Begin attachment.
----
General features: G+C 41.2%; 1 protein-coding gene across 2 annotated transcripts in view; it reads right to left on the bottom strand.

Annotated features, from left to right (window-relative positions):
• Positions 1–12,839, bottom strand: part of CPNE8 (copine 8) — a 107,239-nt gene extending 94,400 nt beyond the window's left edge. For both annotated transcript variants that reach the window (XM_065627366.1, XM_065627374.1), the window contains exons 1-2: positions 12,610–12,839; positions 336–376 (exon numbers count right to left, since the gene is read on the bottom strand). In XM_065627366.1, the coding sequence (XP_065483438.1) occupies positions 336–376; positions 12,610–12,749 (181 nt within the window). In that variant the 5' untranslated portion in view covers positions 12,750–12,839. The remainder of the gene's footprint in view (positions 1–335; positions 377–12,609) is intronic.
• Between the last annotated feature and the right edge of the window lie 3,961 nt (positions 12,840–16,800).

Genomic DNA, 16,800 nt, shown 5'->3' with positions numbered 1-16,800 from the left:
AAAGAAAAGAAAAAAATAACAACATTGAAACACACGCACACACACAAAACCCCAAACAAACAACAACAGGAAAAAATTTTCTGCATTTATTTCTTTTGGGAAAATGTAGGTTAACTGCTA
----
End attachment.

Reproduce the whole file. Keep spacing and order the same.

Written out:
General features: G+C 41.2%; 1 protein-coding gene across 2 annotated transcripts in view; it reads right to left on the bottom strand.

Annotated features, from left to right (window-relative positions):
• Positions 1–12,839, bottom strand: part of CPNE8 (copine 8) — a 107,239-nt gene extending 94,400 nt beyond the window's left edge. For both annotated transcript variants that reach the window (XM_065627366.1, XM_065627374.1), the window contains exons 1-2: positions 12,610–12,839; positions 336–376 (exon numbers count right to left, since the gene is read on the bottom strand). In XM_065627366.1, the coding sequence (XP_065483438.1) occupies positions 336–376; positions 12,610–12,749 (181 nt within the window). In that variant the 5' untranslated portion in view covers positions 12,750–12,839. The remainder of the gene's footprint in view (positions 1–335; positions 377–12,609) is intronic.
• Between the last annotated feature and the right edge of the window lie 3,961 nt (positions 12,840–16,800).

Genomic DNA, 16,800 nt, shown 5'->3' with positions numbered 1-16,800 from the left:
AAAGAAAAGAAAAAAATAACAACATTGAAACACACGCACACACACAAAACCCCAAACAAACAACAACAGGAAAAAATTTTCTGCATTTATTTCTTTTGGGAAAATGTAGGTTAACTGCTA